Free Cloud Migration Jumpstart Offer including architectural design session and pilot migration of up to 5TB of data while keeping both environments in sync using WANdisco without imposing downtime or disruption to on premise services which will remain fully operational during migration.
Following this process:
- Architectural Design Session (3 Days Free for qualified customers) — validate a use case, design future state and select pilot scope
- Pilot Migration (1 Week Free) — Neudesic will leverage WANdisco to migrate up to 5TB of data
- Full Migration (Priced Separately, 2-4 Months) — Migrate remaining data
- Analytics (Priced Separately) — Unlock advanced Azure workloads for Analytics including Databricks
The practical example that we are using to show how simple it is to bring on-premises Hive content into Delta Lake for Databricks processing consists of:
- An on-premises HDP 3.1 cluster, running HDFS 3.1.1, YARN 3.1.1, Tez 0.9.1, Hive 3.1.0, Pig 0.16.0, and ZooKeeper 3.4.6,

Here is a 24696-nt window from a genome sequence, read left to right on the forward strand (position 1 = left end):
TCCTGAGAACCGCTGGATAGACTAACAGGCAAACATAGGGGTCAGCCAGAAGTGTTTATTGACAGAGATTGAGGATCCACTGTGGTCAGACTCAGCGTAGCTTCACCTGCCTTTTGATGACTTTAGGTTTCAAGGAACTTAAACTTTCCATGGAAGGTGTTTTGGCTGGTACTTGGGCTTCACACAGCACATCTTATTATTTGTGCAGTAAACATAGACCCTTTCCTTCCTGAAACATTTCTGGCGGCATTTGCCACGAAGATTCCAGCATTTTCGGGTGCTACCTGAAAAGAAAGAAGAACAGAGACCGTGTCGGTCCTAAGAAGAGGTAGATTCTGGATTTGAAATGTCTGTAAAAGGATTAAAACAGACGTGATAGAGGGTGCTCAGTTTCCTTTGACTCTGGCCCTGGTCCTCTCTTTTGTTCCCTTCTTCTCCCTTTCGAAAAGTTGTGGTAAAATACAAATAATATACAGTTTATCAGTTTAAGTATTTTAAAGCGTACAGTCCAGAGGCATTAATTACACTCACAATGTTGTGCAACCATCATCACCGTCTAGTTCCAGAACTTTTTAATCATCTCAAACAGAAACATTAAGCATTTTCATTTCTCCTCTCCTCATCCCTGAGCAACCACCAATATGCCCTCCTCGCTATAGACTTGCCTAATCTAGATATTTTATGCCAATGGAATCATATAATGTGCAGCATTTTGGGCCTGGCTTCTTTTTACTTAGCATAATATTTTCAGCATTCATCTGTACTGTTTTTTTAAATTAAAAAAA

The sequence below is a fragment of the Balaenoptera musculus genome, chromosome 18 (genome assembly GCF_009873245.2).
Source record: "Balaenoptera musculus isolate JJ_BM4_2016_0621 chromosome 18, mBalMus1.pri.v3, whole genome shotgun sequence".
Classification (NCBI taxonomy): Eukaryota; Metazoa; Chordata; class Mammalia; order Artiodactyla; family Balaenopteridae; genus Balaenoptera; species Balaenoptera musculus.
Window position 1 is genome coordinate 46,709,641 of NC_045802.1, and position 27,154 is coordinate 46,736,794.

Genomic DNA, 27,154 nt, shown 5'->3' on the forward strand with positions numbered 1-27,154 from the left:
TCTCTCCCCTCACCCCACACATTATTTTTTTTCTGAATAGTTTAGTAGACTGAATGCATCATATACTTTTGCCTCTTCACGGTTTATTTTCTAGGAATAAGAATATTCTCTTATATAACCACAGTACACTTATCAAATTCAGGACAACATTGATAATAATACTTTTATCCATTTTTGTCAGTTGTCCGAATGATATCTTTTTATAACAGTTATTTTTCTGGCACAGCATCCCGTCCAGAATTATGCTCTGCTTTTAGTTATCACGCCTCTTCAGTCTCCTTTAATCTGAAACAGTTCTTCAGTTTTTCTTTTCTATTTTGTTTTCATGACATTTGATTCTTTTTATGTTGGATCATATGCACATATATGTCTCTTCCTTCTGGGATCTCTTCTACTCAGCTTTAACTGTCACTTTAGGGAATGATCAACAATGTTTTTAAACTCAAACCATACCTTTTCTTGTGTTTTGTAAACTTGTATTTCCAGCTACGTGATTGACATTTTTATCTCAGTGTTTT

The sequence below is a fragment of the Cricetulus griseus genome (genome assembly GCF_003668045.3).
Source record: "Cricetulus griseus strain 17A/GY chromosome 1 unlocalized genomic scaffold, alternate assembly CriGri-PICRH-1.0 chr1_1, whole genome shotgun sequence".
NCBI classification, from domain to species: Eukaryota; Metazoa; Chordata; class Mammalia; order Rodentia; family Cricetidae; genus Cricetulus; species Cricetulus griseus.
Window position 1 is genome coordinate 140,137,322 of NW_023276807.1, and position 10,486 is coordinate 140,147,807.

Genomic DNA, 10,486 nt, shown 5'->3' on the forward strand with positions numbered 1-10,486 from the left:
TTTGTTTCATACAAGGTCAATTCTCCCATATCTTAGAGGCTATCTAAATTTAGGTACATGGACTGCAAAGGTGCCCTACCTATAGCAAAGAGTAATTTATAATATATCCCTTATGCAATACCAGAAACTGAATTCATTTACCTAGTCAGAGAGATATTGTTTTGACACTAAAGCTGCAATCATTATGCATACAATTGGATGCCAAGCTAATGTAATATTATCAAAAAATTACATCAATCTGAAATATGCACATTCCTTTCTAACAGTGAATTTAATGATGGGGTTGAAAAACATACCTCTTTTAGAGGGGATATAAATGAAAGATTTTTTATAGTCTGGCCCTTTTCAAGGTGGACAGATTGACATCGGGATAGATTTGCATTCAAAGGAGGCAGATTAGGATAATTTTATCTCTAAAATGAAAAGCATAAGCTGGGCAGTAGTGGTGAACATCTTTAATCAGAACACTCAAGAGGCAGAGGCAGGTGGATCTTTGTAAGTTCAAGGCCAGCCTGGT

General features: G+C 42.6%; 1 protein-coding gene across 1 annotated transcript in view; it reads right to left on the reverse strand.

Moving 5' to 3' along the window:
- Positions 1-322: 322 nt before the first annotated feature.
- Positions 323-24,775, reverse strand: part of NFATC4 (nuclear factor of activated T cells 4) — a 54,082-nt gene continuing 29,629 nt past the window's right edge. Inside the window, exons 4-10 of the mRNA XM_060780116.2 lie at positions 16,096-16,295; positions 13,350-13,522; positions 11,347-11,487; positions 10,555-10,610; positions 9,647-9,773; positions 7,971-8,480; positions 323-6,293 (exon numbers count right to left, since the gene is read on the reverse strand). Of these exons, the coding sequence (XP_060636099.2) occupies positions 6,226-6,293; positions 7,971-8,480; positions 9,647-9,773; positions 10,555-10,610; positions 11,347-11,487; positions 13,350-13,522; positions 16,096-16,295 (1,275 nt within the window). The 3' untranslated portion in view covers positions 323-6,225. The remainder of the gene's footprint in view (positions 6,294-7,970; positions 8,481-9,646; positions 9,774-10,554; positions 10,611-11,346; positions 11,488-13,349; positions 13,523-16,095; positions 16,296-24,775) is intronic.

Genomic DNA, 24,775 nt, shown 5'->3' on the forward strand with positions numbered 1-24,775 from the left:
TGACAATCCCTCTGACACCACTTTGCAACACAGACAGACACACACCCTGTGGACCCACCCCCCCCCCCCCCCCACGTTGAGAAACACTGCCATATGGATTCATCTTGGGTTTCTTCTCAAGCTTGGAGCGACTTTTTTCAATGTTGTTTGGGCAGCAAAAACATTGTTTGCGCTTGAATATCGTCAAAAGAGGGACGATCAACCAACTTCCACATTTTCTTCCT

- An Azure Data Lake Storage Gen 2 account,
- An Azure Databricks 5.3 cluster running Scala 2.11, Spark 2.4.1 and Python 3, and
- WANdisco LiveMigrator running on the WANdisco Fusion 2.14 platform.
Figure 1: The example components
The scenario used for this example includes:
- Migration of data form HDP 3.1 with Apache Hive to Azure Databricks using Delta Lake,
- The user’s selection of specific initial data for migration, and the availability of that data for processing in Databricks in Delta Lake format, and
- The process that brings changes made to the data on-premises to Delta Lake.